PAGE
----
“Record-low mortgage rates have unleashed pent-up demand that accumulated last year when previously soaring prices closed the door on first-time buyers,” said Sal Guatieri, senior economist with BMO Capital Markets, in a research report released Friday.

“After a harsh winter, spring has come surprisingly early to Canada’s housing market. Sales have rebounded from a lengthy slumber and prices have firmed,” he said.

“While it’s doubtful that the housing train has left the station without a recovery on board, the data support our long-held view that the Canadian market is merely correcting, not busting.”

In Calgary last month, historic low mortgage rates combined with less expensive homes compared with a year ago sparked activity in the local real estate market. May witnessed the first year-over-year gain in single-family MLS sales since September and since April 2007 for condos.

“We need to be cautious about declaring a firm bottom is at hand, but the improvement in recent months is an encouraging shift,” said Bonnie Wegerich, president of the Calgary Real Estate Board, when the May numbers were released. “All signs indicate we are moving to a balanced and stable market. Consumer confidence is improving, prices are holding steady and inventory is trending downward.

“I think some buyers are trying to predict the bottom of the market. The reality is if you spend too much time trying to anticipate the bottom, you miss out on choice and selection.”

There were 1,584 single-family home sales last month, up 15.8 per cent from May 2008, while the condo market saw 653 sales, representing a 13.2 per cent hike from a year ago.

The average sale price for a single family home in May was $436,427, while for a condo it was $275,212, compared with $426,311 for a singlefamily home and$277,491 for a condo in April.

The prices are off from year-ago levels when the average was$479,564 for single-family homes and $311,816 for condos. Single-family prices are off by nine per cent, while condo prices are down by nearly 12 per cent from last year.

At the national level, Guatieri said despite massive job losses, demand has firmed for housing, even in Ontario and British Columbia and, to a lesser extent, in “boom-bust” Alberta.

“The surprising upturn in sales, coupled with fewer listings, has tilted the market back towards balance from the buyers’ haven of last year,” he said.

By Mario Toneguzzi, Calgary HeraldJune 13, 2009

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Now is the time for prospective homebuyers!

Thursday, June 11th, 2009

The latest round of statistics released from the Calgary Real Estate Board show May was another strong month in our city.

Single-family home sales in metro Calgary were up 23% from April 2009, according to the MLS sales activity, with 1,584 properties exchanging hands.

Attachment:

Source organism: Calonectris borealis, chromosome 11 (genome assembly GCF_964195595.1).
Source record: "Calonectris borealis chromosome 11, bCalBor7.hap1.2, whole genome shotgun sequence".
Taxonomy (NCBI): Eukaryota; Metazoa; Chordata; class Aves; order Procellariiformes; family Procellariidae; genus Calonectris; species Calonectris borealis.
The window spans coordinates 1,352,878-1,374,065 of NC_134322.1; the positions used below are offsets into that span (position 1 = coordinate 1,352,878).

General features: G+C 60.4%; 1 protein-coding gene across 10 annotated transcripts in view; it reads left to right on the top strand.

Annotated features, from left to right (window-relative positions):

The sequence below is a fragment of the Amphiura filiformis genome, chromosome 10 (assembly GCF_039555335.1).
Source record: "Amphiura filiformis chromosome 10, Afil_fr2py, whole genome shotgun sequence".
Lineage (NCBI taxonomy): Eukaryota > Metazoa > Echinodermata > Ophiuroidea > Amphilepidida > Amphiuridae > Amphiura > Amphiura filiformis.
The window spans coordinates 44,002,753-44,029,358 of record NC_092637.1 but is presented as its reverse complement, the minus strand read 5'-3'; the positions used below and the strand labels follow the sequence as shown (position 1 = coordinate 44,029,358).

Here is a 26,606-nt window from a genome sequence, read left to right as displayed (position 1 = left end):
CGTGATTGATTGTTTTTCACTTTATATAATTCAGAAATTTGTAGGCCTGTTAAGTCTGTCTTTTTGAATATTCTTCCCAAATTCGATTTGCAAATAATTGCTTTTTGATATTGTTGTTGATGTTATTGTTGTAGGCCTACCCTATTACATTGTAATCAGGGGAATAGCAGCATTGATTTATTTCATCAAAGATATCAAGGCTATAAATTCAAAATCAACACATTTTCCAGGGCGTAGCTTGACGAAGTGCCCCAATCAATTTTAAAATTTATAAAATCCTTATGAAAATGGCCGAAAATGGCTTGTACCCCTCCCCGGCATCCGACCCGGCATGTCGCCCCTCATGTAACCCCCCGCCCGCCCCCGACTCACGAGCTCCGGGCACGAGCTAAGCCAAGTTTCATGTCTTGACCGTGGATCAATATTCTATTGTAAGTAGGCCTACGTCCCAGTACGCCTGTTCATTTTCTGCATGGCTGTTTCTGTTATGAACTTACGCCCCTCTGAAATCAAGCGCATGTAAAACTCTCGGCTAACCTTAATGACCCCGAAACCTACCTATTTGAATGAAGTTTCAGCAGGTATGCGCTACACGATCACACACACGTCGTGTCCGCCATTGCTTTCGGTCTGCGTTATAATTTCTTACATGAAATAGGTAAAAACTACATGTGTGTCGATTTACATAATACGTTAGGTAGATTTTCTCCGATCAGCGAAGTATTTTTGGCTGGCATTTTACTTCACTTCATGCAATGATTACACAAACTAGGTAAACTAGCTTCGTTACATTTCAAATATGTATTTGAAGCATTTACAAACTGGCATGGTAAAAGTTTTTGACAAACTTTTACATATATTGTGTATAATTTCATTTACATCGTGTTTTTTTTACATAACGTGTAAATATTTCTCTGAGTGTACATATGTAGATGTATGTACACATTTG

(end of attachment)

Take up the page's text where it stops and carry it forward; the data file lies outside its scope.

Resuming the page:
Better yet, May 2009 single-family homes sales were an increase of 16% from May 2008.

“We are seeing the first year-over-year gain in single family homes sales since last September,” says Bonnie Wegerich, President of the Calgary Real Estate Board. “A pent up demand has been building — with many first-time home buyers now taking advantage of affordable prices, record low interest rates and federal government housing incentives.”

And first time buyers are coming out in droves. In the Calgary metro area, homes priced at $400,000 or less accounted for nearly 70% of all home re-sales in the month of May.

While reduced interest rates make payments an easier pill to swallow for those making the transition from tenant to homeowner, lower house prices are assisting those who might have previously been priced out of the market as well.

The average price of a single family home in metro Calgary in May 2009 was $436,427, an increase of 2% from April pricing, but a substantial 9% decrease from May 2008’s average house price of $479,564.

The increased market activity is also lowering the gap between supply and demand, which was driving prices down at the end of last year.

“Since December we have seen five consecutive months of increases in home sales, while our inventory continues to trend lower. The gap has narrowed and prices are stabilizing” Wegerich says.

Wegerich went on to say that “all signs indicated we are moving to a balanced and stable market. Consumer confidence is improving, prices are holding steady and inventory is trending downward.”

While inventory is heading down fixed interest rates took a jump recently due to increasing pressure from the raising bond rates. Some lenders increased rates as much as 30 points in one day with hints of additional increases on the horizon.

For those that have been sitting on the fence waiting to take advantage of the current market conditions the window of opportunity may be starting to close on historic low interest rates.

Prospective buyers could protect themselves by securing a pre-approval rate hold, typically available with most lenders for 90 — 120 days, or by ensuring that any pre-approval already in place does not lapse.

It is important to recognize that if you do have a pre-approval in place which is allowed to expire, the slightly increased interest rates available today could lower your maximum purchase price. This is because higher interest rates drive up monthly payments, which translates into a larger payment to factor into your total debt ratio.

Contact an experienced mortgage expert today to determine your best course of action, ensuring you are positioned to take advantage of all the market conditions available to those willing to take action right now, including low interest rates. Nothing can last forever.

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The data included on this website is deemed to be reliable, but is not guaranteed to be accurate by the Calgary Real Estate Board. The trademarks REALTOR®, REALTORS® and the REALTOR® logo are controlled by The Canadian Real Estate Association (CREA) and identify real estate professionals who are members of CREA. Used under license.